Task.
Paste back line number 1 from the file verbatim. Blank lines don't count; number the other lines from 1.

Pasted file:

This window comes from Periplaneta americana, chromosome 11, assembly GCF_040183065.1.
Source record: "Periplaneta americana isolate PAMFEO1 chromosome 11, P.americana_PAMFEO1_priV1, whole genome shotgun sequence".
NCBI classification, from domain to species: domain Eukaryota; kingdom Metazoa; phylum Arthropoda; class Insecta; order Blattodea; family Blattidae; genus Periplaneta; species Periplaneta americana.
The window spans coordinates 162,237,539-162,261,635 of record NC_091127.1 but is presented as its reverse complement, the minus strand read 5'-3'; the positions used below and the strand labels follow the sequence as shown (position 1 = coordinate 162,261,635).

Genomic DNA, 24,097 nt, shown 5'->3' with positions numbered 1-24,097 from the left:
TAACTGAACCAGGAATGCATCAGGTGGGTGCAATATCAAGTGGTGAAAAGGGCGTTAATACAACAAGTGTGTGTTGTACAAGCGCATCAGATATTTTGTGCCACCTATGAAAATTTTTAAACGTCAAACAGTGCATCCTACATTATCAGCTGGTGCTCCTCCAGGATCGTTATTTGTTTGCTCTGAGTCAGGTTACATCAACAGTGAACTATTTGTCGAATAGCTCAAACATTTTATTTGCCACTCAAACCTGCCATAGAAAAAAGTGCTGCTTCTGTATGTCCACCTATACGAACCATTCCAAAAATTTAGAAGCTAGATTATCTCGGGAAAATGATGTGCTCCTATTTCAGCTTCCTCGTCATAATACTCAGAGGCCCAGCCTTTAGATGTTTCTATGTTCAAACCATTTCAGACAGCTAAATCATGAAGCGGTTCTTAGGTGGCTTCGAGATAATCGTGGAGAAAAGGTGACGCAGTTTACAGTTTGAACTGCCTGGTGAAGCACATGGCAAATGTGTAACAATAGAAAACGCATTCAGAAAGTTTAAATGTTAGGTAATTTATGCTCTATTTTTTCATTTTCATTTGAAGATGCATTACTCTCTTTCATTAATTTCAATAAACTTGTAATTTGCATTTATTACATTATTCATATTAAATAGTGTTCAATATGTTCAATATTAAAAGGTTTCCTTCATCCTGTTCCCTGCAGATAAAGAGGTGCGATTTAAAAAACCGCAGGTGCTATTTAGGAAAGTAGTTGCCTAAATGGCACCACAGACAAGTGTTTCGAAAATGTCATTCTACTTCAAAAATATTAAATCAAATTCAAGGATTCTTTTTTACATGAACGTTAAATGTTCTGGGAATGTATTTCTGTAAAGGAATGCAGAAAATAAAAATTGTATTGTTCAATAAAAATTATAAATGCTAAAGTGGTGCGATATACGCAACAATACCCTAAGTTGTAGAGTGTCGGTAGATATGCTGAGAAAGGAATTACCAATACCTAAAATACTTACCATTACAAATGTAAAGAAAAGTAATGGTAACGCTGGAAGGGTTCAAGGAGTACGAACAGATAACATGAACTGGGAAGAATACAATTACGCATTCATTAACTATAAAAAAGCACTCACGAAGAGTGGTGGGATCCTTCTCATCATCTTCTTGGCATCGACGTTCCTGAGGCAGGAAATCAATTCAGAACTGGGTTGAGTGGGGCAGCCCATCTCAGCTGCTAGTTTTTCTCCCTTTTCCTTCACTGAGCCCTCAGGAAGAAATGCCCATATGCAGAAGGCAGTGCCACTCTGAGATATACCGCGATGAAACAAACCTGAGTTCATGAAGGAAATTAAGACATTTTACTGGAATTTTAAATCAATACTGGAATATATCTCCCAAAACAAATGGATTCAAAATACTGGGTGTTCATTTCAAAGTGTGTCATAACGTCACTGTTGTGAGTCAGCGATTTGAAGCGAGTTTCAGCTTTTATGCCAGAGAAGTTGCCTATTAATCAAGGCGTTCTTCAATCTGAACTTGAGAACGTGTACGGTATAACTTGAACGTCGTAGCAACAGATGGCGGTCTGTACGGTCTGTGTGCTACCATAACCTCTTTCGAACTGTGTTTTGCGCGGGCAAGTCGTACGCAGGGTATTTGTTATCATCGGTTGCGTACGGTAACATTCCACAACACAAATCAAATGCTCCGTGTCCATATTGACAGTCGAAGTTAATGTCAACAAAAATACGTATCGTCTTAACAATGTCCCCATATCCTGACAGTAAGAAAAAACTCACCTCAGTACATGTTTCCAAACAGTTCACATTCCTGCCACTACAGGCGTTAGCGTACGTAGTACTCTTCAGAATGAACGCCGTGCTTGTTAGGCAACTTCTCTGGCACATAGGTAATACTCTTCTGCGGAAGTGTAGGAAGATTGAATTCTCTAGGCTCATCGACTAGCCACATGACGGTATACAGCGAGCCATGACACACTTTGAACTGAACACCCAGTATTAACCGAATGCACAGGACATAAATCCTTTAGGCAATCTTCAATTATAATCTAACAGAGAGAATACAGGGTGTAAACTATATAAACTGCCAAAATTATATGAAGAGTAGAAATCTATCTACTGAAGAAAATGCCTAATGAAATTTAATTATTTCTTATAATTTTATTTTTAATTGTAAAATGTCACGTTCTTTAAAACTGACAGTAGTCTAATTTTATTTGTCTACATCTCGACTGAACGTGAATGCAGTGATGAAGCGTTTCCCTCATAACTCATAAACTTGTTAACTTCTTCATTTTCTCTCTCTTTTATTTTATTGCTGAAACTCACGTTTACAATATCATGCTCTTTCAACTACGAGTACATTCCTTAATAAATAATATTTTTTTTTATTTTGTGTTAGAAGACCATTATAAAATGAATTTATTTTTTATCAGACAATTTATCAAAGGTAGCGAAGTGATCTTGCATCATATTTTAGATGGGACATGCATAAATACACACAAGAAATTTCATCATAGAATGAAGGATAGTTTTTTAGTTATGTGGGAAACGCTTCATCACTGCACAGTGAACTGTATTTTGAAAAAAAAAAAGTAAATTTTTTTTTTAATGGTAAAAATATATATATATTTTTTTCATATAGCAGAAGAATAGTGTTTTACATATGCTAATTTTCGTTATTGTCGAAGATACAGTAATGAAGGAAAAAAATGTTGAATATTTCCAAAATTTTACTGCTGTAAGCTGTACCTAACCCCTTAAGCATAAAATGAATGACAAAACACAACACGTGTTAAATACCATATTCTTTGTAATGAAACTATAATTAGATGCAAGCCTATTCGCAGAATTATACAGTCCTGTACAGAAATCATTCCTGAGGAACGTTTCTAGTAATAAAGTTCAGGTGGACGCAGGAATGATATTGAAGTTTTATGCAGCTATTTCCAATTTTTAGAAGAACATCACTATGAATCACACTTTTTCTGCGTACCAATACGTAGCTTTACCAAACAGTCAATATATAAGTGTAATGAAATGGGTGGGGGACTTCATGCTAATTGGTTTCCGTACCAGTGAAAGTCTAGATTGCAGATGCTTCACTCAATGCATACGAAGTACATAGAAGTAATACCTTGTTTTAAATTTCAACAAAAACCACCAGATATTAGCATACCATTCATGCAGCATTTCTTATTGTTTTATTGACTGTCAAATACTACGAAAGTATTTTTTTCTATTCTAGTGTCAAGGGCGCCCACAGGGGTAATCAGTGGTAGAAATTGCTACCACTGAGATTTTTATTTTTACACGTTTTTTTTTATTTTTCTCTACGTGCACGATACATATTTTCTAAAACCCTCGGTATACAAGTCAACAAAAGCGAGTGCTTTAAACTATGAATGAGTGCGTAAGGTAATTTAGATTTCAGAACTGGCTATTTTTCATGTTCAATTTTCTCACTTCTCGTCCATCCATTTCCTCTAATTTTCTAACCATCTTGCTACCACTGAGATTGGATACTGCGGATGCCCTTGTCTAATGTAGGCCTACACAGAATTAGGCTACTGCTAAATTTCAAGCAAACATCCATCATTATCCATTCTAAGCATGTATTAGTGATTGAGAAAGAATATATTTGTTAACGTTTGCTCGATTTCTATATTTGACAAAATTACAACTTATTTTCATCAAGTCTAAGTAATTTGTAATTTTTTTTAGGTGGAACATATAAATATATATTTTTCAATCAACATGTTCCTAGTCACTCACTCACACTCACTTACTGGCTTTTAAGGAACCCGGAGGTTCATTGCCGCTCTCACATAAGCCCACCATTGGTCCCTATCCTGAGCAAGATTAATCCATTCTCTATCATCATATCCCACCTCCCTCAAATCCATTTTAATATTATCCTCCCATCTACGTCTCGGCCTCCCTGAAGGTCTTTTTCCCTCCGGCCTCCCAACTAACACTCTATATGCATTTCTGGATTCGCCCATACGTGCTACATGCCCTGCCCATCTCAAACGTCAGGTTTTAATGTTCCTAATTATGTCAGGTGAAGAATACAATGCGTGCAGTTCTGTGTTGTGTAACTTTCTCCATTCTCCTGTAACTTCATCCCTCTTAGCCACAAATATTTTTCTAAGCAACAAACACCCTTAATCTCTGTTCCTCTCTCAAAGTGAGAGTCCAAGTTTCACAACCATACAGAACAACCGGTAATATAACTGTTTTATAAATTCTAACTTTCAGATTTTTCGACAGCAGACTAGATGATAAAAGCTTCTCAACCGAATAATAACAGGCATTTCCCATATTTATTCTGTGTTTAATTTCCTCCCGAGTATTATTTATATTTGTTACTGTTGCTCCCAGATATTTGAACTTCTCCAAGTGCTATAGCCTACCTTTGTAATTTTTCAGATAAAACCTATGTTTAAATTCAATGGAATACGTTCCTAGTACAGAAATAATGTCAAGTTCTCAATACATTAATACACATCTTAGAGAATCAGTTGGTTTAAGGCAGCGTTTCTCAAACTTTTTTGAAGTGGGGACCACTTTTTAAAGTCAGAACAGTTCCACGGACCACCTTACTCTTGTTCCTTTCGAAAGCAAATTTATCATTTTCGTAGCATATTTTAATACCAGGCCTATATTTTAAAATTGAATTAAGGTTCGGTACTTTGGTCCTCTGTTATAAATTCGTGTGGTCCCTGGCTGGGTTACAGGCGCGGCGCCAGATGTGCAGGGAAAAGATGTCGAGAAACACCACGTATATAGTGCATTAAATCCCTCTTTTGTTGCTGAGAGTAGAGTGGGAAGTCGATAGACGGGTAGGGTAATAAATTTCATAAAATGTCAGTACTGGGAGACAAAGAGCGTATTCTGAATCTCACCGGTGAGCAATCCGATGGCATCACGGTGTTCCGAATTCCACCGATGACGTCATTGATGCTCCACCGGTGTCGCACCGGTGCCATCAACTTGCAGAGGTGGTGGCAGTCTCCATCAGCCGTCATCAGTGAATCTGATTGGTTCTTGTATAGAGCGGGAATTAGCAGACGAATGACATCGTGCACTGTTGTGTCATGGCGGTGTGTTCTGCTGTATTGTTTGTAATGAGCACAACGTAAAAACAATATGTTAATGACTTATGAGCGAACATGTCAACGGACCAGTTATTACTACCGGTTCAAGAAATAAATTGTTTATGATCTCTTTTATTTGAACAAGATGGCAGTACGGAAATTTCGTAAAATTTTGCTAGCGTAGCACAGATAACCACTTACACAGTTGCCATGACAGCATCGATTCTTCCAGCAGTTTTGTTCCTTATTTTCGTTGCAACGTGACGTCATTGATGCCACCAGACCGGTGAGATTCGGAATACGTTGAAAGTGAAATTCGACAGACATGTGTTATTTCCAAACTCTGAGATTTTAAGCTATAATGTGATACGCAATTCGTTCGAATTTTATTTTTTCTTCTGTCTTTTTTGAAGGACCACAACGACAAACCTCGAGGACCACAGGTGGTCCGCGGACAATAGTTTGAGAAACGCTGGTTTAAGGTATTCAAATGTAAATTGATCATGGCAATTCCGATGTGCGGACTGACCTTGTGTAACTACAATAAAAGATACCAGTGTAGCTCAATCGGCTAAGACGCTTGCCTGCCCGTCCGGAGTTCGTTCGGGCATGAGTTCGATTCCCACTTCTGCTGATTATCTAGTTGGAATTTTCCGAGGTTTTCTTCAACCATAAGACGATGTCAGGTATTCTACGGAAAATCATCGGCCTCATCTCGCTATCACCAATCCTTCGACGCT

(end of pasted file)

This window comes from Periplaneta americana, chromosome 11, assembly GCF_040183065.1.